Friday, January 6, 2012

GNT2012 - Matthew 5

My reading the NT aloud in Greek prompts ridicule from my wife. She finds my voice stumbling over the foreign words obnoxious, yet I persist. Reading through Matthew 5 I became all the more convinced that reading aloud is good practice.

In the text of Matthew 5 itself there are numerous indictors that these are words for speaking and hearing. At the very beginning of Jesus’ most famous teaching Matthew writes, “having opened his mouth he taught them saying . . .” Matthew draws attention to Jesus’ delivery of this speech. Then throughout the teaching Jesus refers to hearing and speaking sacred words (Mt 5.21, 27, 31, 33, 38, 43) and his contrasting vocalization (Mt 5.22, 28, 32, 34, 39, 44). Exploring the way these words roll of the tongue, even inarticulately, is one step closer to hearing Matthew as the early Christians did.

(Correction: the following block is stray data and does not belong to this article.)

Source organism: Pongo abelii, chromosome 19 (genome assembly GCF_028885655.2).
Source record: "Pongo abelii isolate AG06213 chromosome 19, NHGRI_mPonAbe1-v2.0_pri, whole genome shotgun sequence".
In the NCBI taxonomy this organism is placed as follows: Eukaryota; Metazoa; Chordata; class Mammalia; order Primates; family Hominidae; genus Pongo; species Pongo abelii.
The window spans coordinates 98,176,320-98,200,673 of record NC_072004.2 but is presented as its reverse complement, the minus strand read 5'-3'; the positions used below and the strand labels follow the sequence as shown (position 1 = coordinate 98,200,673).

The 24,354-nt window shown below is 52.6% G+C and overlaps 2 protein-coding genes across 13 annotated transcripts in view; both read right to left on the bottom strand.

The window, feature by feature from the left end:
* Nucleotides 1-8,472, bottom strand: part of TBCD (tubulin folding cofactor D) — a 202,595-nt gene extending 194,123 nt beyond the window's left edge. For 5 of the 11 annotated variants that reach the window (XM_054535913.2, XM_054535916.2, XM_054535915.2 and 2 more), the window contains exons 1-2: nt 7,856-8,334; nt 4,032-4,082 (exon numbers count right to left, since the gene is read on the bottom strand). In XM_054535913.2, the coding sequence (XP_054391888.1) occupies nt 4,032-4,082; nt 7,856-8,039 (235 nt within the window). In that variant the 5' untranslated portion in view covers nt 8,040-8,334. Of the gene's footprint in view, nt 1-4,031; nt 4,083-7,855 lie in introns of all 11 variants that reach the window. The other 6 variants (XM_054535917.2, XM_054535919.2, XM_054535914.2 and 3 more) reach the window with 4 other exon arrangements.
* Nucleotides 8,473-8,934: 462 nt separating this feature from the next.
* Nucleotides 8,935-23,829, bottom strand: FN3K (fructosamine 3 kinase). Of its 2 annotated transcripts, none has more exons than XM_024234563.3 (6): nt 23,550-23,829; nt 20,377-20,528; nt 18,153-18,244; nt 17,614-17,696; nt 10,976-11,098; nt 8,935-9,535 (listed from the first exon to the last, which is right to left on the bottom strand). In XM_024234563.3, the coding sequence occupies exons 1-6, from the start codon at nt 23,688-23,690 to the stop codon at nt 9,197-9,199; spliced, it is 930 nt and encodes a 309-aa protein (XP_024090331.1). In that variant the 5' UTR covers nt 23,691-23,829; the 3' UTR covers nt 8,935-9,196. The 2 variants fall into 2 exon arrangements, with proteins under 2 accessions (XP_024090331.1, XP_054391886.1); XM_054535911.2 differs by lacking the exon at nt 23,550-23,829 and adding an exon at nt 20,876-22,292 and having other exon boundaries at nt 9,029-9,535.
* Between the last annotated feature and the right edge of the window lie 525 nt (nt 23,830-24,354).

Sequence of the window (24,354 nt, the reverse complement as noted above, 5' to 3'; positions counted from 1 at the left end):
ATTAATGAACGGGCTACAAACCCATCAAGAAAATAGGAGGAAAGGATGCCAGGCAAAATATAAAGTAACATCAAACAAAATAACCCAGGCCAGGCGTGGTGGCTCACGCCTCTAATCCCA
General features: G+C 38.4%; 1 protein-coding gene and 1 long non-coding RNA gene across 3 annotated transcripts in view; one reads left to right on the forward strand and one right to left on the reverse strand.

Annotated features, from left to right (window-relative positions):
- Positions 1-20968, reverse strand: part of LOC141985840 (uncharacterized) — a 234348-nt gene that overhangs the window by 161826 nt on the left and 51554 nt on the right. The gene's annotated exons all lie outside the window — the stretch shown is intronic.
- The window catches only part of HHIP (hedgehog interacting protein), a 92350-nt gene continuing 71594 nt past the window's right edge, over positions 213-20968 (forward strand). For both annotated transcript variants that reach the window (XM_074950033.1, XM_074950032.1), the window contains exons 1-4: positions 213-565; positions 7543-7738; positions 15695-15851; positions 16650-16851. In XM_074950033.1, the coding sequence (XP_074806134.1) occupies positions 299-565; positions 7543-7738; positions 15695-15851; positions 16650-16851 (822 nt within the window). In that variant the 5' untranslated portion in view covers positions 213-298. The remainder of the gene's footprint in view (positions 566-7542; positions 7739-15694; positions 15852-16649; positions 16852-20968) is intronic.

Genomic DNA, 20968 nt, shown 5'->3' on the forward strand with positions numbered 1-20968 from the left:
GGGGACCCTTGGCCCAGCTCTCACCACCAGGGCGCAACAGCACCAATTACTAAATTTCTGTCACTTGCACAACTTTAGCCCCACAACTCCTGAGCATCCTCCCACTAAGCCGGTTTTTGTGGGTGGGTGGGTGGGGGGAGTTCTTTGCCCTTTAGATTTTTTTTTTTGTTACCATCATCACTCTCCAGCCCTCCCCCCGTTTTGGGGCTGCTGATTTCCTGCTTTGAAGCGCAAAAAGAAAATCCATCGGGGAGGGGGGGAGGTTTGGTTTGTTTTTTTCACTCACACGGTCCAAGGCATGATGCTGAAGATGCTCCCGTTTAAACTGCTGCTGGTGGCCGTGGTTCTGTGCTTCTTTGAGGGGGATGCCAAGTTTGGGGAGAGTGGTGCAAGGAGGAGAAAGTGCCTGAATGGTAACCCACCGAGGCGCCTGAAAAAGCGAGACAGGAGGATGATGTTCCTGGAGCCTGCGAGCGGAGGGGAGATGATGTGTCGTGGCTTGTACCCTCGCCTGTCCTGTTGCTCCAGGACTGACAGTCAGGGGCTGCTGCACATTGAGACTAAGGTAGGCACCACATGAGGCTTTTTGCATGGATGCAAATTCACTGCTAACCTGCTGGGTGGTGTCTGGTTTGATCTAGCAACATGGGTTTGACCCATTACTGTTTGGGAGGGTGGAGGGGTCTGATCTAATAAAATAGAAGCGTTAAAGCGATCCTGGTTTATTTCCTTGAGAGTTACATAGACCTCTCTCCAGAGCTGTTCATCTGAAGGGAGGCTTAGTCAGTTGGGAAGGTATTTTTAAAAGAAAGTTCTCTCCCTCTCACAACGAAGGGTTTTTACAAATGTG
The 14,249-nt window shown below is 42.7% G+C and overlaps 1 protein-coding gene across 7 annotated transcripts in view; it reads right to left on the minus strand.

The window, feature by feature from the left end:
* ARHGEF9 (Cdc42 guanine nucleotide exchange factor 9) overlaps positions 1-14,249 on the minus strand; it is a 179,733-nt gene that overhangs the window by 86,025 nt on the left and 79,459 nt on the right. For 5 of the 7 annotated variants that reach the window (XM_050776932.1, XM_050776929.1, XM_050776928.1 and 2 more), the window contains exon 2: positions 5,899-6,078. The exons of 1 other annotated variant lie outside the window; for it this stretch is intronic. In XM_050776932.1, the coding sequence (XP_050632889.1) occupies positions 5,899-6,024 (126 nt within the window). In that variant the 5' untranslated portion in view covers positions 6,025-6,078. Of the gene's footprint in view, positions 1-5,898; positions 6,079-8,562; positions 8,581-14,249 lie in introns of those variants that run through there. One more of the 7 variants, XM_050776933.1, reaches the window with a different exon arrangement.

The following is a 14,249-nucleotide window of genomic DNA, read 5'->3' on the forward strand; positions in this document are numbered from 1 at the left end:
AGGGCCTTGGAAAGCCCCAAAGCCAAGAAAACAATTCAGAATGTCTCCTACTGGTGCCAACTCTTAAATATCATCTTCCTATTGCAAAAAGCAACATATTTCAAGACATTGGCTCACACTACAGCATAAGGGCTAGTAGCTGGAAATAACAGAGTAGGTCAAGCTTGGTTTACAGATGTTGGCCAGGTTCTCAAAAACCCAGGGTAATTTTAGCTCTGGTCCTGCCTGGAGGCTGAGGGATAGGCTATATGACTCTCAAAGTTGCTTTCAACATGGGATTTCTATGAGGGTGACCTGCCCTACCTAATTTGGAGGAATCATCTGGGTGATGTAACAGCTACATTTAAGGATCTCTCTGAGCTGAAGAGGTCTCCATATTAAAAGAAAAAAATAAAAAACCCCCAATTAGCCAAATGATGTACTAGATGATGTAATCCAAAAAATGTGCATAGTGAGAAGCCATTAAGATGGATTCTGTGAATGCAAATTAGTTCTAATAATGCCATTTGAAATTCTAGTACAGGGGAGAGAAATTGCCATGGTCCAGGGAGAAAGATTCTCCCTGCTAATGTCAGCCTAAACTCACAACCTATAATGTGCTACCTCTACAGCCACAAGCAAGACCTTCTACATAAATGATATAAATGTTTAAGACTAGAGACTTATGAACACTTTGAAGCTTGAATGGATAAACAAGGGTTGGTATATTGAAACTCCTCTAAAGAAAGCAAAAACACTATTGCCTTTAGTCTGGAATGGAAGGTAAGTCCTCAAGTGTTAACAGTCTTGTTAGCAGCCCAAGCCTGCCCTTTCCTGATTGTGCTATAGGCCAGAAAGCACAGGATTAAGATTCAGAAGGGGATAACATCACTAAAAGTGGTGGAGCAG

I expected to see numerous textual variants in Matthew 5. After all, this is some of Jesus’ most uncompromising teaching. Yet the manuscripts have no proclivity to soften the words of Jesus or make them more palatable. Nearly all the textual variations are small changes in verb tenses or word order. There is an interesting textual variant, however, in Matthew 5.44. Earliest manuscripts (Siniaticus, Vaticanus, et. al) read, “But I say to you, ‘Love your enemies and pray for those persecuting you [προσευχεσθε ὐπερ τῶν διωκόντων ὑμας].’” Codex Bezea and some other early manuscripts reads instead of the italicized portion above, “Speak well of those cursing you [ευλογειτε τους καταρωμενους ὑμας].” Other early manuscripts read, “Do good to those hating you [καλως ποιειτε τοις μισουσιν ὑμας],” and others still, “pray for those tempting you [προσευχεσθε ὑπερ τῶν επηραζοντῶν ὑμας].” Each of these readings is very much in keeping with the difficulty of Jesus’ teaching and appears connected to closing beatitudes addressed in the second person (Mt 5.11-12). Ultimately, these additions appear to be an attempt at harmonizing this teaching with Luke’s version (Lk 6.27-28). What is clear is that these textual variants show no attempt to moderate Jesus’ difficult teaching about loving enemies

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